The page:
Why ‘build it and they will come’ no longer works for mobile apps

Why ‘build it and they will come’ no longer works for mobile apps

Jordan Wright is the co-founder & CEO of Comfy, an Austin startup changing the way university students find housing.


Build it and they will come” hasn’t worked in app stores for years. In today’s crowded app stores, you must put in the elbow grease to help your app show in top results. Only then will your app get the visibility you need to cross the tipping point into potential monetization.

Mobile apps aren’t the gold mine they used to be, but the app industry is still brimming with opportunity. With the right combination of passion, savvy and patience, you can build the next big thing—in your niche area of expertise.

Here are five relatively simple, yet critical steps to evaluate and implement to successfully navigate today’s crowded app marketplace:

1. Redefine the million-dollar idea

If your idea of winning is to get 1 percent of a $100B market, think again. For one, that massive market is going to be harder to break into than a smaller one. You’ll likely be competing with mature companies who have spent years refining their processes and cultivating their audiences.

Moreover, investors aren’t interested in products that only take 1 percent of a market. They want to fund companies that can take 40 to 50 percent market share.

To succeed today, the million-dollar idea should come more from inspiration than cold hard numbers.

Marc Benioff may well have set the bar for entrepreneurial ‘a-ha’ moments by coming up with the idea for salesforce.com while swimming with dolphins in Hawaii. Better to be driven by a passion than by an equation, because market conditions change so quickly today that the numbers won’t last.

2. Know if your product fits the market

You have your inspired idea. Now who’s going to buy it?

Use the arsenal of tools at your disposal to figure out how much market traction your product will have before you put the sweat and tears into building it.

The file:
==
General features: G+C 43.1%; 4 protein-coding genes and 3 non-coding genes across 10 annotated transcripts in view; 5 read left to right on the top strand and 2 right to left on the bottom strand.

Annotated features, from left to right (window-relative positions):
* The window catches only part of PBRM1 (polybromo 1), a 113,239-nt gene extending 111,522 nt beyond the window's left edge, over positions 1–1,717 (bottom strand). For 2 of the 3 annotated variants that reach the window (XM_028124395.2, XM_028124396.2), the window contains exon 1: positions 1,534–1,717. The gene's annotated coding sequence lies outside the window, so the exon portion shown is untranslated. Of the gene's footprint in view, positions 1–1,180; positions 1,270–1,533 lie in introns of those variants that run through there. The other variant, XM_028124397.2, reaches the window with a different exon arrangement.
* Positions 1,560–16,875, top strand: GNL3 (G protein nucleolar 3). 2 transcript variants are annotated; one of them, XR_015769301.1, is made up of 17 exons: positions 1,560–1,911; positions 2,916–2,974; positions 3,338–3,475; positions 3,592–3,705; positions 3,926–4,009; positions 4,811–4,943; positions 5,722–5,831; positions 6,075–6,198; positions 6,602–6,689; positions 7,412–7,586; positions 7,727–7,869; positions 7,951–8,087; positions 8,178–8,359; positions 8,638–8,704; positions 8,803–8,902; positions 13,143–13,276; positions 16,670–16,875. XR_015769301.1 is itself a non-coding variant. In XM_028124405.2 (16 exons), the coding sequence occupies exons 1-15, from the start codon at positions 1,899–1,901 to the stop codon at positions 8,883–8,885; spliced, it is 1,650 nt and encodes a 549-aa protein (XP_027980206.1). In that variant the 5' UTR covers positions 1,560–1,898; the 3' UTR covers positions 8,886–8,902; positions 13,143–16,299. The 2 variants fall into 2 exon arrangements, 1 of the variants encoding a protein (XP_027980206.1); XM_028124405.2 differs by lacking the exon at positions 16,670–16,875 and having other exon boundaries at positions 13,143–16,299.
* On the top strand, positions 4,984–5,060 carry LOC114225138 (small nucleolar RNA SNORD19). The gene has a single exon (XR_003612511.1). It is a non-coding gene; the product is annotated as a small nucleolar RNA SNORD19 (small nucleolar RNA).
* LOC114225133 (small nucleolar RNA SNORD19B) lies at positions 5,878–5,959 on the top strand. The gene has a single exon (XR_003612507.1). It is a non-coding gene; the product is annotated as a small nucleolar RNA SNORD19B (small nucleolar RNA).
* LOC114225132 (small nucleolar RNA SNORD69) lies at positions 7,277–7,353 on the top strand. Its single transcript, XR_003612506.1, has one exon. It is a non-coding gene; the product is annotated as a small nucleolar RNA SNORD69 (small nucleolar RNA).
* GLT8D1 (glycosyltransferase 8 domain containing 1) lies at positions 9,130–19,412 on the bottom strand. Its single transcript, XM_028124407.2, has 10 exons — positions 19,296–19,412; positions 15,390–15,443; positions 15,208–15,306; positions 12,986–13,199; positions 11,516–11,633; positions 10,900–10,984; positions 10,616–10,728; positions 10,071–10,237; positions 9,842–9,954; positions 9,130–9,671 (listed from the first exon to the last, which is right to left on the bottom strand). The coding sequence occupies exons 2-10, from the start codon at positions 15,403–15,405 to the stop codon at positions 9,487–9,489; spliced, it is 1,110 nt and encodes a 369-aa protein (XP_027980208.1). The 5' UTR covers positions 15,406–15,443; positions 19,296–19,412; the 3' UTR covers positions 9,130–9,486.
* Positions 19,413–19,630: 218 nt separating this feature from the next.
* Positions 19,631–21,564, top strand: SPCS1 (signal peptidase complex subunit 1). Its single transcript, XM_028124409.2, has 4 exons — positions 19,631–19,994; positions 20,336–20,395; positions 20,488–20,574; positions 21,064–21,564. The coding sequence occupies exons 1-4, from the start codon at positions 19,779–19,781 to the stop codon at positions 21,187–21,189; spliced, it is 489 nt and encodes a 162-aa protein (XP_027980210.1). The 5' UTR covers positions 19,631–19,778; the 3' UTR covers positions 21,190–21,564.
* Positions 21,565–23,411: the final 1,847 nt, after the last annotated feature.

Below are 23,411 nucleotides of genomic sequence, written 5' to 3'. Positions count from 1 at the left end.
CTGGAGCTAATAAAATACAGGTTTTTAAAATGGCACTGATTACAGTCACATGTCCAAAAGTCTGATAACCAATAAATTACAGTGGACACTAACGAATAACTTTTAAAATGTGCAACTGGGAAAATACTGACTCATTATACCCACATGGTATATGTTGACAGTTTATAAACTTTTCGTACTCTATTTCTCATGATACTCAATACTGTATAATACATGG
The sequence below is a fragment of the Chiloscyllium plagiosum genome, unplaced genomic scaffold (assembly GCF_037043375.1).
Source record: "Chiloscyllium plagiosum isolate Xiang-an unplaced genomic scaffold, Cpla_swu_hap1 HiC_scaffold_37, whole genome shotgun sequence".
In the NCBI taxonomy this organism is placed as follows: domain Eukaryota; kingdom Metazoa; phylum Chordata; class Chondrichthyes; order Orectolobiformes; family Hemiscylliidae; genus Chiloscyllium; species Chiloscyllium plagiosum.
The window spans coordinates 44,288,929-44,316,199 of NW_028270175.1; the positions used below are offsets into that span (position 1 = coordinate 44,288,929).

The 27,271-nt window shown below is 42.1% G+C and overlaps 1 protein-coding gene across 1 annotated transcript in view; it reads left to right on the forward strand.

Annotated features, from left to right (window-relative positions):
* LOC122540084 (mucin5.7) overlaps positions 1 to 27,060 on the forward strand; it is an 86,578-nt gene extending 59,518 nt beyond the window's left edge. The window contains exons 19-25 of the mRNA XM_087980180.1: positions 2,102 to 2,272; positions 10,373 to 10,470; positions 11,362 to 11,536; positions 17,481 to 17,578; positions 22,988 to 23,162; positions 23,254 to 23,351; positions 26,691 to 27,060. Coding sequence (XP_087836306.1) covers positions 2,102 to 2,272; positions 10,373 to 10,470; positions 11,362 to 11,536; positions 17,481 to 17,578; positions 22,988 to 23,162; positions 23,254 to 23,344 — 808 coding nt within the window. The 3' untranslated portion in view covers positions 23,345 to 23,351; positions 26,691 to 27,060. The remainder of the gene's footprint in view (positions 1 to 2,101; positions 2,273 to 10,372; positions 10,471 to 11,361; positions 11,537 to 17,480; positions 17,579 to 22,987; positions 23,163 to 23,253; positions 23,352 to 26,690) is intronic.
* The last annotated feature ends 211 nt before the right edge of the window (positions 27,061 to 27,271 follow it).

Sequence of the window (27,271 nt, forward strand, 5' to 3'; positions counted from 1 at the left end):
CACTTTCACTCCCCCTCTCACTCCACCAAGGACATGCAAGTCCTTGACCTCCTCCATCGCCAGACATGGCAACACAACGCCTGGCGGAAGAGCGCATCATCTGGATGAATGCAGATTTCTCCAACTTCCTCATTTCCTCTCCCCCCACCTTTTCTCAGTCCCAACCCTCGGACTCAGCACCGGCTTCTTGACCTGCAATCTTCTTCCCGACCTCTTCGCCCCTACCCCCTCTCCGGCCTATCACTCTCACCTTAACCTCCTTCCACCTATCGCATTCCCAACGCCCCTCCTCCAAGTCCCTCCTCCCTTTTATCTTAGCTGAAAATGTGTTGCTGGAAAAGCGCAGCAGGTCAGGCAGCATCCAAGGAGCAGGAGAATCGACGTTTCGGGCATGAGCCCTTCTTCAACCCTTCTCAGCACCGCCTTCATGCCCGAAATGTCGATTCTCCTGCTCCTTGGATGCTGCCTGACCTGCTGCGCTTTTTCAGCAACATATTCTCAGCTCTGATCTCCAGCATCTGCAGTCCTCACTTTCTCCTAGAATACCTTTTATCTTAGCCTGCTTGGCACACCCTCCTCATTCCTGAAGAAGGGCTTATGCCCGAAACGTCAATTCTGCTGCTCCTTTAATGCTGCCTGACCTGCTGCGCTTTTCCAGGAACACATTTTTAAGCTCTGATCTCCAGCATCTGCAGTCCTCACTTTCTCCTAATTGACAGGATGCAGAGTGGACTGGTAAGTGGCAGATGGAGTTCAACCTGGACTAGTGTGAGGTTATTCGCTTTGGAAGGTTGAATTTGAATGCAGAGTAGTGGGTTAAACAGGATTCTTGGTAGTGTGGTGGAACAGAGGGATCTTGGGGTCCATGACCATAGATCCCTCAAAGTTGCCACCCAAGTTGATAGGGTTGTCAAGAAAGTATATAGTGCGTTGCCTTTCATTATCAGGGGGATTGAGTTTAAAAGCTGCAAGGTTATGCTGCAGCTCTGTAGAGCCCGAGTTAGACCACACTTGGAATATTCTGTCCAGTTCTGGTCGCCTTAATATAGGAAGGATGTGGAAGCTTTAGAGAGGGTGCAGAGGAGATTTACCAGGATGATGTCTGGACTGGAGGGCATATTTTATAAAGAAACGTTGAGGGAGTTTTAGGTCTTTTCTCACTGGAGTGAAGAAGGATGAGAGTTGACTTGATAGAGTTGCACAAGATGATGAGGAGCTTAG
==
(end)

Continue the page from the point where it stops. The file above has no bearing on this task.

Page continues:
For example, App Annie will help you figure out how saturated your market is, and which niche to target. Flinto lets you prototype an app without having to code it, so that you can test your design on friends and take early feedback into account before diving in headfirst.

Once you have a handle on who and what your app will address, it’s time to start designing.

3. Find a good designer

When you are bootstrapping your startup, DIY sounds cost-effective and even glamorous. However, there are inherent risks in this approach. You can’t fake professional design, there are too many details to think about.

Instead, budget for a top-of-the-line designer. Hack a preliminary design and then pass it off to your pro to polish. Once your designer is done, test your app on 60 people that you trust. Get their honest feedback, make final tweaks, and only then call the design finished.

4. Don’t forget technical competence

Building an app is more than throwing together a bunch of screens. Apple will reject your app if you don’t meet its technical specs and they’re getting more and more picky.

This, too, requires someone who knows what they’re doing, either a developer with experience in your kind of app, or a talented programmer who is willing to learn new techniques to make your app succeed.

5. Make the best of your distribution channel

In the App Store this boils down to App Store Optimization (ASO). Without it, your app’s reach is severely limited.

Take some time to learn the tricks, like including keywords in your title, and you’ll find your app listed in a place that people will actually find it.

To sum it all up, building a successful app today isn’t rocket science. It’s not completely intuitive, either. Follow the stepping stones above should lead your app toward its real potential for success.

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